Medical Beam Laboratories, LLC
Advanced Robotic Radiosurgery Solutions 
Research
Innovative Medical Research & Development
Our Research
Beam Lab is a Clemson University spin-off company, and many of our technological developments resulted from university research.  The members of our research team hail from a variety of backgrounds: physics, engineering, computer science and medical industry.  We are passionate about providing quality research that allows us to develop better medical radiation technology.   However, we also strive to provide research and development to other companies and universities worldwide. 
 

Monte Carlo Simulations

Our research team performs Monte Carlo simulations on Clemson University's Palmetto Cluster, a high-performance computing resource, to model and obtain insight into the operations of radiation systems. We use software developed by CERN, called GEANT4, which is a platform for "the simulation of the passage of particles through matter" to ensure the validity of our computer models.  With these tools our team is capable of producing reliable and competitive research necessary for the development of better radiation technology.
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Electron Beam Ion Trap

In collaboration with Clemson University's Electron Beam Ion Trap (CUEBIT) facility, our team looks to fully understand how monochromatic x-rays interact with biological material, such as neoplasm and stem cell cultures, so we can develop better technologies for radiation oncology.  In order to study these interactions, our team developed an ultra high vacuum x-ray irradiation port that generates monochromatic x-rays adjacent to a cell culture.  We aspire to use our results to target cancer and stem cells at the cellular level.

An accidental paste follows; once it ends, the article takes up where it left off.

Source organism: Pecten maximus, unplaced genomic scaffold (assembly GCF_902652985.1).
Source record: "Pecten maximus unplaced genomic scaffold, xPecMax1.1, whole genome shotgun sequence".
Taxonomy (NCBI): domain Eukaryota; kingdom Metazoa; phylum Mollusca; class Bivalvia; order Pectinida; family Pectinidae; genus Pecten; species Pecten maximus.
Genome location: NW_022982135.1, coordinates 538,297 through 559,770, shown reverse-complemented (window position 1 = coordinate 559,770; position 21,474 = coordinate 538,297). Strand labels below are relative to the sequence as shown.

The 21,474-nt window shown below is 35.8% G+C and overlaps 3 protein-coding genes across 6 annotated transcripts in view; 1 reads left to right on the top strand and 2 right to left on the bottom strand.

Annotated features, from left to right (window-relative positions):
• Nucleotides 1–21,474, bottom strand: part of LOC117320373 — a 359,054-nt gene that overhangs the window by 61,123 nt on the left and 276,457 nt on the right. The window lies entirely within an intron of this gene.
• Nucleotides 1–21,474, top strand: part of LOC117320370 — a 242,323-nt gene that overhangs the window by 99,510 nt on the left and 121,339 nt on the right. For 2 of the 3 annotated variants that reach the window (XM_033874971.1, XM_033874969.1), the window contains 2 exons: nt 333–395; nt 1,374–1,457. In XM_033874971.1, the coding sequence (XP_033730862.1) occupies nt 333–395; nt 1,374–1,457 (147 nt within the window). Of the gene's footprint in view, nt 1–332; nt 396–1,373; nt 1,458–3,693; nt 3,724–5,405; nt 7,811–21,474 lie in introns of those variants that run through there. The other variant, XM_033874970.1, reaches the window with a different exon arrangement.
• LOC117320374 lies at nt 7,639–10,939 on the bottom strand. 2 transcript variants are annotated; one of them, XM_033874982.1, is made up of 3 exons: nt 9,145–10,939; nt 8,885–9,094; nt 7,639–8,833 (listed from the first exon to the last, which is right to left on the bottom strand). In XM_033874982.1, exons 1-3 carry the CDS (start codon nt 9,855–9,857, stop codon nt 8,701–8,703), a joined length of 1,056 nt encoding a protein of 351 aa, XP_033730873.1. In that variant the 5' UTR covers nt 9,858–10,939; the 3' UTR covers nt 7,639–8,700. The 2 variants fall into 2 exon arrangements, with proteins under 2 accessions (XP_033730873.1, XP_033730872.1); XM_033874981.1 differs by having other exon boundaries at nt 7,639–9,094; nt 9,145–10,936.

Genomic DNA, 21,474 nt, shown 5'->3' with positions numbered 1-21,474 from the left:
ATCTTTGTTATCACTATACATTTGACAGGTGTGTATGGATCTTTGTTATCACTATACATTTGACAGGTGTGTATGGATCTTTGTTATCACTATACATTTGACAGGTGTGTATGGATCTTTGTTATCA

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Creative Inquiry

Beam Lab researchers collaborate with a Creative Inquiry group at Clemson University to understand how radiation interacts with and affects biological material at the atomic level.  We believe that understanding the physical interactions on this scale will lead to insights that will let us apply current technologies better, while allowing us to develop new radiation techniques and technologies for medical applications.  Our team designed and manufactured a radiation safety box that fluoresces quasi-monochromatic x-rays onto a cell culture.  Bioengineering and physics students are combining their efforts to generate exciting results with this device, and their preliminary results are promising.
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